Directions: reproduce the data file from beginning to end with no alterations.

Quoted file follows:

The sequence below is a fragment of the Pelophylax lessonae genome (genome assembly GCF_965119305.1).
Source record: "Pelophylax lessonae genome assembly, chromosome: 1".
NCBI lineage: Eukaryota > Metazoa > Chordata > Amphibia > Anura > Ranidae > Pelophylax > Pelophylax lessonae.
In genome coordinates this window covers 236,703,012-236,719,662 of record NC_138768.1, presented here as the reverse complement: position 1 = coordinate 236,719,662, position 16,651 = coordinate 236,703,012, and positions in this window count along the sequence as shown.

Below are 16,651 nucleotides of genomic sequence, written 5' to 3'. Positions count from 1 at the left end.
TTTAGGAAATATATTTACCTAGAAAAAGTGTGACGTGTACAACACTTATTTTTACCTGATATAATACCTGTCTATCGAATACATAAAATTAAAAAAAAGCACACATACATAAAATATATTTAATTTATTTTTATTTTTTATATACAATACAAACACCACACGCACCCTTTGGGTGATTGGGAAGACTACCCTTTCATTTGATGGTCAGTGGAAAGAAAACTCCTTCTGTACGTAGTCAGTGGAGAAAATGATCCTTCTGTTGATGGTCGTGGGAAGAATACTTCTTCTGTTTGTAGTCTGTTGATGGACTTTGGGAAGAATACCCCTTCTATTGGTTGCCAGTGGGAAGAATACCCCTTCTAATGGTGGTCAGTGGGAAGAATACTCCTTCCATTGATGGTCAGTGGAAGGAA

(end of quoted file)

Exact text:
The sequence below is a fragment of the Pelophylax lessonae genome (genome assembly GCF_965119305.1).
Source record: "Pelophylax lessonae genome assembly, chromosome: 1".
NCBI lineage: Eukaryota > Metazoa > Chordata > Amphibia > Anura > Ranidae > Pelophylax > Pelophylax lessonae.
In genome coordinates this window covers 236,703,012-236,719,662 of record NC_138768.1, presented here as the reverse complement: position 1 = coordinate 236,719,662, position 16,651 = coordinate 236,703,012, and positions in this window count along the sequence as shown.

Below are 16,651 nucleotides of genomic sequence, written 5' to 3'. Positions count from 1 at the left end.
TTTAGGAAATATATTTACCTAGAAAAAGTGTGACGTGTACAACACTTATTTTTACCTGATATAATACCTGTCTATCGAATACATAAAATTAAAAAAAAGCACACATACATAAAATATATTTAATTTATTTTTATTTTTTATATACAATACAAACACCACACGCACCCTTTGGGTGATTGGGAAGACTACCCTTTCATTTGATGGTCAGTGGAAAGAAAACTCCTTCTGTACGTAGTCAGTGGAGAAAATGATCCTTCTGTTGATGGTCGTGGGAAGAATACTTCTTCTGTTTGTAGTCTGTTGATGGACTTTGGGAAGAATACCCCTTCTATTGGTTGCCAGTGGGAAGAATACCCCTTCTAATGGTGGTCAGTGGGAAGAATACTCCTTCCATTGATGGTCAGTGGAAGGAA